Medical Marijuana for Fibromyalgia: What Does the Research Say?
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Fibromyalgia is one of the most common chronic pain conditions in the world, affecting around 10 million people in the US alone and 3-6 percent of people worldwide.
Living with the condition can be incredibly painful. The most common symptoms include widespread musculoskeletal pain, extreme levels of fatigue, problems with cognition, and very poor sleep quality. And, unfortunately, there is no cure.
Medical treatment options are often limited to a combination of pain relief medication, anti-depressants, muscle relaxants, and sleep aids. Sometimes physiotherapy or other lifestyle changes, such as low-impact exercise, are also recommended. But these treatments don’t work for everyone and sometimes the medication prescribed can come with a raft of unfortunate side effects.
Because of these limitations, many fibromyalgia patients have continued to experiment with different methods of managing their pain, such as cannabis. But is the popular plant really an effective treatment for fibromyalgia? If one were to just consider anecdotal evidence, it seems the answer would be a firm yes.
After shunning prescribed opiates for cannabis, the campaigner reported an almost immediate increase in her pain relief.
“I went upstairs [afterwards] and my partner said to me, ‘are you alright?’ and I was saying, ‘something’s missing, something’s odd, something’s off.’ I couldn’t put any words to it. And then I realized that the feeling that I had was just no pain,” Barton explained in an interview with Cannabis Aficionado.
But anecdotes are one thing and research another. What do clinical studies have to say about cannabis’ effect on fibromyalgia?
Well, while cannabis treatment for fibromyalgia is already allowed in some locations, there are surprisingly few studies in the medical literature describing the effects of cannabis on fibromyalgia symptomology.
One 2011 study reported a significant improvement in pain relief, stiffness, relaxation, and perception of well-being after cannabis consumption. Another study, published last year, surveyed people who use cannabis to temper chronic pain conditions, such as fibromyalgia. Participants generally reported that the drug resulted in net health benefits and many singled out improvements in their pain levels and sleep quality.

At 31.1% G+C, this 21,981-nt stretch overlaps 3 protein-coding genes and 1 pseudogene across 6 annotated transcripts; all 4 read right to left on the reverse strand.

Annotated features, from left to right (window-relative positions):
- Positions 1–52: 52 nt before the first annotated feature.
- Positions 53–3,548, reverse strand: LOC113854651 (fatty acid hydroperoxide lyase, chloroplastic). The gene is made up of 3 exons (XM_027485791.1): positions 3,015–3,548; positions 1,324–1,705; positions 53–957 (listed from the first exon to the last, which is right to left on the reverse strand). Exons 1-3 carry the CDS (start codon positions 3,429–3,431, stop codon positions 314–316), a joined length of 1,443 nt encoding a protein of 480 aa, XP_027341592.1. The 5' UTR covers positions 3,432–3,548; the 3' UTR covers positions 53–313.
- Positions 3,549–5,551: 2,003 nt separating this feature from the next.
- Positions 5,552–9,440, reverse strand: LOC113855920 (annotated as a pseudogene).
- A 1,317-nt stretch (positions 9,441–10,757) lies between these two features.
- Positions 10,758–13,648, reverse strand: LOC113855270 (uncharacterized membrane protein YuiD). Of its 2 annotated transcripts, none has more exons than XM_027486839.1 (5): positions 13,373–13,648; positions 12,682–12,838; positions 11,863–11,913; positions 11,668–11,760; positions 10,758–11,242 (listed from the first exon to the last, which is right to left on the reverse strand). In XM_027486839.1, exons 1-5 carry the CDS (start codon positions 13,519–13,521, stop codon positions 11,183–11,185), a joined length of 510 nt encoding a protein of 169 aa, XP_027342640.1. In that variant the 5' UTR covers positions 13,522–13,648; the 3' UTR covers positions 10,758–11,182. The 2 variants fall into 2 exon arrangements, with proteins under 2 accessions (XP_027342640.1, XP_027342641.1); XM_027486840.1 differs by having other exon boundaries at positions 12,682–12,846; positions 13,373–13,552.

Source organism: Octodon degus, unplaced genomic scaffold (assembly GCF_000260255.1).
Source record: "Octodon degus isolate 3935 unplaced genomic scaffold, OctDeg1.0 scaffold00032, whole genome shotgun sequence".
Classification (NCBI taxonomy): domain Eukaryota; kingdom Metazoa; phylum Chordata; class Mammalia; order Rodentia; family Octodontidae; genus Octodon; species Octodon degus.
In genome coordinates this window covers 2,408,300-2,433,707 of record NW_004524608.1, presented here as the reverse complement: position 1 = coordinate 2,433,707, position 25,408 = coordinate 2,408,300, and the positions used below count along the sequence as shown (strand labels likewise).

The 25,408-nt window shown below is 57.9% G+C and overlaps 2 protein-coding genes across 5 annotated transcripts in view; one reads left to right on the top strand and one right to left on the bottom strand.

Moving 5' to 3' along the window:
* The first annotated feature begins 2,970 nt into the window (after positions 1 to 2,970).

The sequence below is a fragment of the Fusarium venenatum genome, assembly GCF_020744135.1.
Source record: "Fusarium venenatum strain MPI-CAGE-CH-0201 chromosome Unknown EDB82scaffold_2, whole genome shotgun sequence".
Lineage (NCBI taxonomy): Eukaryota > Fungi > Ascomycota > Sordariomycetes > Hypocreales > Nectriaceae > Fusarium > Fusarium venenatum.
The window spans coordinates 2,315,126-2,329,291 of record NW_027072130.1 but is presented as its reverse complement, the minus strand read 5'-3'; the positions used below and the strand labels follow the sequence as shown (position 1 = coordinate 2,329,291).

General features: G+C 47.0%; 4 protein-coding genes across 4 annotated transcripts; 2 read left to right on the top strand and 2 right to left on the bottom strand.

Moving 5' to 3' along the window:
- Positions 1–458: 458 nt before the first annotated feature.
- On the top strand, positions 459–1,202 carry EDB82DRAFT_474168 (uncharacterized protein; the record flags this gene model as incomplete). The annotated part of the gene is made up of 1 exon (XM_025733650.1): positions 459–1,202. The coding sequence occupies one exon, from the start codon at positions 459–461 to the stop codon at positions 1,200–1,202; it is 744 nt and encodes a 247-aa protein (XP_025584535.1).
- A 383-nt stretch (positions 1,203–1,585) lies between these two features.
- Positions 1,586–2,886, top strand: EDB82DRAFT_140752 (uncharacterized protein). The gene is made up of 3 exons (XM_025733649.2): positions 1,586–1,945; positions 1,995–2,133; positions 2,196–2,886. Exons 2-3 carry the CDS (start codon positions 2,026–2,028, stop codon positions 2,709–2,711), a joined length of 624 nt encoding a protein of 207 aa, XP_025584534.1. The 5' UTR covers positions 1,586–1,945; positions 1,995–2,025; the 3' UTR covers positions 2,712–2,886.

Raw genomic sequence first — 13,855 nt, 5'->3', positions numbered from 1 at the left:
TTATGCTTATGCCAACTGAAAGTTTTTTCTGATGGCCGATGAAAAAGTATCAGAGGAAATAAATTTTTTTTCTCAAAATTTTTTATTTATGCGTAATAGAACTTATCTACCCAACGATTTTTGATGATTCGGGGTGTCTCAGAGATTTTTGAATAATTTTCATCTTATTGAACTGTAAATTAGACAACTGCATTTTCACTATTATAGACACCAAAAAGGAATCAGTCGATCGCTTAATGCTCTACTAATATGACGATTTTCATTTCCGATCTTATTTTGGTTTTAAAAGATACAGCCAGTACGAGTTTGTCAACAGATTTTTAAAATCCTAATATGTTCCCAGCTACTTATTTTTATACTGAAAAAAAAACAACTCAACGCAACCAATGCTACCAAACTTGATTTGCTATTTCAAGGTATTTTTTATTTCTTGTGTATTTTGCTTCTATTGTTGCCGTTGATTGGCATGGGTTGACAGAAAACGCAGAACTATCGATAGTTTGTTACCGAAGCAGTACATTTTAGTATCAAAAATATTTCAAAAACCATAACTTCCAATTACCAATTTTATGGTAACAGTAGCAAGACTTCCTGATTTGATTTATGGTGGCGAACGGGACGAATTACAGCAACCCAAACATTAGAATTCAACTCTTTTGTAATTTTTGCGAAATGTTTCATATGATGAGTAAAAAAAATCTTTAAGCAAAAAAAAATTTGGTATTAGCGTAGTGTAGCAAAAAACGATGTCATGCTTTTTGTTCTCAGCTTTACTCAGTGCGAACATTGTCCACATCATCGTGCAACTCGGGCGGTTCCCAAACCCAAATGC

However, other studies have been unable to verify this information. A 2018 study, published in the Lancet Public Health, looked at the effects of cannabis use on the symptoms of people with chronic pain who had been originally prescribed opioid medication. As opioids can be highly addictive, finding alternative medicines is an active area of research. But the study was unable to find any evidence that cannabis use was able to improve patient outcomes, or that its use increased opioid discontinuation.
It is important to note that all these studies focused on people with fibromyalgia who choose to use cannabis or cannabis derivatives recreationally or who self-administer the drug for medical purposes. As the cannabis or cannabis products were not been prescribed by a physician, it’s difficult to accurately monitor either the type or the exact amounts of cannabis being used by each study participant.
But in August 2018, researchers from several research hospitals and universities in Israel did conduct a study that focused on people with fibromyalgia who had been using licensed medical cannabis as prescribed by their doctor.
Patient data were analyzed from the medical records of consenting adult patients with fibromyalgia and who were prescribed medical cannabis. These data included relevant demographic information, as well as clinical information, such as the time since diagnosis, and specifics surrounding the cannabis treatment program, like dosage and method of consumption. Patients were also contacted and asked to complete a questionnaire assessing the impact that fibromyalgia had on their quality of life and were invited to describe their experience living with fibromyalgia before and after starting cannabis treatment in their own words.
On the whole, patient feedback was hugely positive when describing their experiences and the use of medical cannabis was associated with favorable outcomes in every item evaluated by the questionnaire. The researchers include selected quote in their paper to illustrate some of the dramatic responses they received.
“I returned to be the same person I was before,” responded one patient. “This is a miraculous treatment,” said another.
Researchers also found that the patients were only taking relatively low doses of the drug. They noted that patients who receive medical cannabis treatment for cancer pain are often using around 60g of cannabis per month, but the many of the fibromyalgia patients were consuming less than 1 gram per day to control their symptoms. Side effects were also relatively mild; a dry mouth, redness of the eyes, and feeling hungry were the most frequently reported effects.
While the retrospective nature of the study limits its power somewhat, the researchers do note that only a relatively small number of medical cannabis requests for fibromyalgia treatment are approved in Israel, so it would have been impractical to give all prospective patients an additional questionnaire before being approved for treatment. There is a potential that similar studies, perhaps in other geographic locations, could make this a more realistic possibility.
Still, the study is a good first assessment of the impact of licensed medical cannabis on fibromyalgia symptoms and does also appear to warrant further study of the effects of the drug on chronic pain disorders.